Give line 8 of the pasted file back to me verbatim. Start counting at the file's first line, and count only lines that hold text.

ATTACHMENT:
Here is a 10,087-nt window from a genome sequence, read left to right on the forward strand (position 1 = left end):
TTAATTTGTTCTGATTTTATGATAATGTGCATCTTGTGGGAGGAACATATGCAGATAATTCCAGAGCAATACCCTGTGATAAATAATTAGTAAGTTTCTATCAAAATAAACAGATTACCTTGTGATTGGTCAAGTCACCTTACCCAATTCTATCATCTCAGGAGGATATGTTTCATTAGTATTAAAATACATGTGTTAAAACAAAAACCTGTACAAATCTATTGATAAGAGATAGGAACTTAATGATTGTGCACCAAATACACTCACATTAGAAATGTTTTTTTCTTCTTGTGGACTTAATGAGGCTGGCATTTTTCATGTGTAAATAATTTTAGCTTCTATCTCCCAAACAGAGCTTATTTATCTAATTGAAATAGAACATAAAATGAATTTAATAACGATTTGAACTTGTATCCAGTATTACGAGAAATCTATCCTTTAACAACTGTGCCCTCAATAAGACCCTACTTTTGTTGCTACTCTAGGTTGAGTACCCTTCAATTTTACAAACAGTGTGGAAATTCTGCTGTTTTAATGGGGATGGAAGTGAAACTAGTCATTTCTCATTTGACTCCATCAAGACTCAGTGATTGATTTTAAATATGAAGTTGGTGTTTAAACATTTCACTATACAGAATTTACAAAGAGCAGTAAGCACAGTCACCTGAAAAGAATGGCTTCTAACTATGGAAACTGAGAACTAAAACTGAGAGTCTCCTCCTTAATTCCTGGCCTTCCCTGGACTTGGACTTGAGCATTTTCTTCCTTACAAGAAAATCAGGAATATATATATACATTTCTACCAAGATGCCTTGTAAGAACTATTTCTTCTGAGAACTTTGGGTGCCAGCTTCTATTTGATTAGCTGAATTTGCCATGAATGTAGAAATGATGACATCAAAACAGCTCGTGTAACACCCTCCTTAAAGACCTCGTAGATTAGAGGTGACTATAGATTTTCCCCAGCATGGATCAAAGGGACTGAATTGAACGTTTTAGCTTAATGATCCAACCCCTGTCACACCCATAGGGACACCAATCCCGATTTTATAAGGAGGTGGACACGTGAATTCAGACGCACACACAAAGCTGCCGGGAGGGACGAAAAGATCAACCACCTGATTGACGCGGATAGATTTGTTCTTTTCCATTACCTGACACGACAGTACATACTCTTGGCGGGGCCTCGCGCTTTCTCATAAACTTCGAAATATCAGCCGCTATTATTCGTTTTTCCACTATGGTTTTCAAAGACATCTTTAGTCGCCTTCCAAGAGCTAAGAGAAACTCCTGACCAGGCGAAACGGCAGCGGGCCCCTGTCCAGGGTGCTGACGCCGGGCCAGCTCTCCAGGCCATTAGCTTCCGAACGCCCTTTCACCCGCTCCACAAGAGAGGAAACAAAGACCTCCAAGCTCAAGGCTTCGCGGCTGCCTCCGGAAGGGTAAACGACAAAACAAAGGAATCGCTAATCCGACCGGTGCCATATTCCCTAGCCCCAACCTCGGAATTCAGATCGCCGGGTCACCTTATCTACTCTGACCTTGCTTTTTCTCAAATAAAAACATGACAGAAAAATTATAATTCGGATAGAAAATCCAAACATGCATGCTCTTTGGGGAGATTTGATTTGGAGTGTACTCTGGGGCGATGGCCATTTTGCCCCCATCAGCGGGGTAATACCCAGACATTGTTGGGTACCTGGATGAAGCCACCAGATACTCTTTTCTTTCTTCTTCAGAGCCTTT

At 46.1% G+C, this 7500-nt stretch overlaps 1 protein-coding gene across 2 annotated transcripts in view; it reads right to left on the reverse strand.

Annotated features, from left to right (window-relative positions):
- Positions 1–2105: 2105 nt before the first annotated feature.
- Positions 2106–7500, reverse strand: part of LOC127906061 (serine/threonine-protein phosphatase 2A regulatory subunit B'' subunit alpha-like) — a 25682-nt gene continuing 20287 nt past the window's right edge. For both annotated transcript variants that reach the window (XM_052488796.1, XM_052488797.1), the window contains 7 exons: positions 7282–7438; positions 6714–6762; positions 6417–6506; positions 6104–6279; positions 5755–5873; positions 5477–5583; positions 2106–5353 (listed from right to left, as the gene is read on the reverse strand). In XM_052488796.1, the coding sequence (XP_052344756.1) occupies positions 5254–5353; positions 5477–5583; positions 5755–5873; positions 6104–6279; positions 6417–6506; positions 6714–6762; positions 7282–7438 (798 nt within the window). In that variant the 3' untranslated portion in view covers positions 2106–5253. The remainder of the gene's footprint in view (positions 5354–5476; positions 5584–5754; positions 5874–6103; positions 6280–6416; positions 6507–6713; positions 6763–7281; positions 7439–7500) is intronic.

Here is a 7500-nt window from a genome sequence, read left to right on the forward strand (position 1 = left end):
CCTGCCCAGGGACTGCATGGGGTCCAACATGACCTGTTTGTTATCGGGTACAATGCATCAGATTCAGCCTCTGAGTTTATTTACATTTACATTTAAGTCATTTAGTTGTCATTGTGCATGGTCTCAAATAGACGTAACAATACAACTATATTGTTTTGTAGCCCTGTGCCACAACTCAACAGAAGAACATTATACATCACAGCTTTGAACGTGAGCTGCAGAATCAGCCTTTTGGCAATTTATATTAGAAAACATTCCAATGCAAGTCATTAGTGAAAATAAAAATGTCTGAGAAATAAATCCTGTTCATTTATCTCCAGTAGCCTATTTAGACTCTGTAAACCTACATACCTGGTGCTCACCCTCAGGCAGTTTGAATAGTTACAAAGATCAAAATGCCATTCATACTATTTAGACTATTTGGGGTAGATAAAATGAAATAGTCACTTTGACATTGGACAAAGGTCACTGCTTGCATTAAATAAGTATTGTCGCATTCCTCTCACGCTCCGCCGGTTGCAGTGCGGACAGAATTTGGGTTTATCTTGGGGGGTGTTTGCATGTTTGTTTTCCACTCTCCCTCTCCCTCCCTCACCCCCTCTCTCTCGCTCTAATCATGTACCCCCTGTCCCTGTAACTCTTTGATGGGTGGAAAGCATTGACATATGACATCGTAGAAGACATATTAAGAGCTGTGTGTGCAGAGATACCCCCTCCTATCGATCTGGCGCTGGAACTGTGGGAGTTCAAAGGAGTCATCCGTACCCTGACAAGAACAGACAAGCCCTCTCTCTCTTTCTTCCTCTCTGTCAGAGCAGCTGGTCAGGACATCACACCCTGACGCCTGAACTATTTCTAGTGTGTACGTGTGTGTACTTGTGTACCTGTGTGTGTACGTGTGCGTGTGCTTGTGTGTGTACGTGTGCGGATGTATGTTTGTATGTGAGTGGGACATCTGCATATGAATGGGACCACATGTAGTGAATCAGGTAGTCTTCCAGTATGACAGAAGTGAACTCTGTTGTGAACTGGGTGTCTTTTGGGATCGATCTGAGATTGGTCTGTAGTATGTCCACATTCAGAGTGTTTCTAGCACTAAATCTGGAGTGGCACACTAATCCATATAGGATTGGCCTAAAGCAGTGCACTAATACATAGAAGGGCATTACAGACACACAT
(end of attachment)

CCTGCCCAGGGACTGCATGGGGTCCAACATGACCTGTTTGTTATCGGGTACAATGCATCAGATTCAGCCTCTGAGTTTATTTACATTTACATTTAAGTCATTTAGTTGTCATTGTGCATGGTCTCAAATAGACGTAACAATACAACTATATTGTTTTGTAGCCCTGTGCCACAACTCAACAGAAGAACATTATACATCACAGCTTTGAACGTGAGCTGCAGAATCAGCCTTTTGGCAATTTATATTAGAAAACATTCCAATGCAAGTCATTAGTGAAAATAAAAATGTCTGAGAAATAAATCCTGTTCATTTATCTCCAGTAGCCTATTTAGACTCTGTAAACCTACATACCTGGTGCTCACCCTCAGGCAGTTTGAATAGTTACAAAGATCAAAATGCCATTCATACTATTTAGACTATTTGGGGTAGATAAAATGAAATAGTCACTTTGACATTGGACAAAGGTCACTGCTTGCATTAAATAAGTATTGTCGCATTCCTCTCACGCTCCGCCGGTTGCAGTGCGGACAGAATTTGGGTTTATCTTGGGGGGTGTTTGCATGTTTGTTTTCCACTCTCCCTCTCCCTCCCTCACCCCCTCTCTCTCGCTCTAATCATGTACCCCCTGTCCCTGTAACTCTTTGATGGGTGGAAAGCATTGACATATGACATCGTAGAAGACATATTAAGAGCTGTGTGTGCAGAGATACCCCCTCCTATCGATCTGGCGCTGGAACTGTGGGAGTTCAAAGGAGTCATCCGTACCCTGACAAGAACAGACAAGCCCTCTCTCTCTTTCTTCCTCTCTGTCAGAGCAGCTGGTCAGGACATCACACCCTGACGCCTGAACTATTTCTAGTGTGTACGTGTGTGTACTTGTGTACCTGTGTGTGTACGTGTGCGTGTGCTTGTGTGTGTACGTGTGCGGATGTATGTTTGTATGTGAGTGGGACATCTGCATATGAATGGGACCACATGTAGTGAATCAGGTAGTCTTCCAGTATGACAGAAGTGAACTCTGTTGTGAACTGGGTGTCTTTTGGGATCGATCTGAGATTGGTCTGTAGTATGTCCACATTCAGAGTGTTTCTAGCACTAAATCTGGAGTGGCACACTAATCCATATAGGATTGGCCTAAAGCAGTGCACTAATACATAGAAGGGCATTACAGACACACAT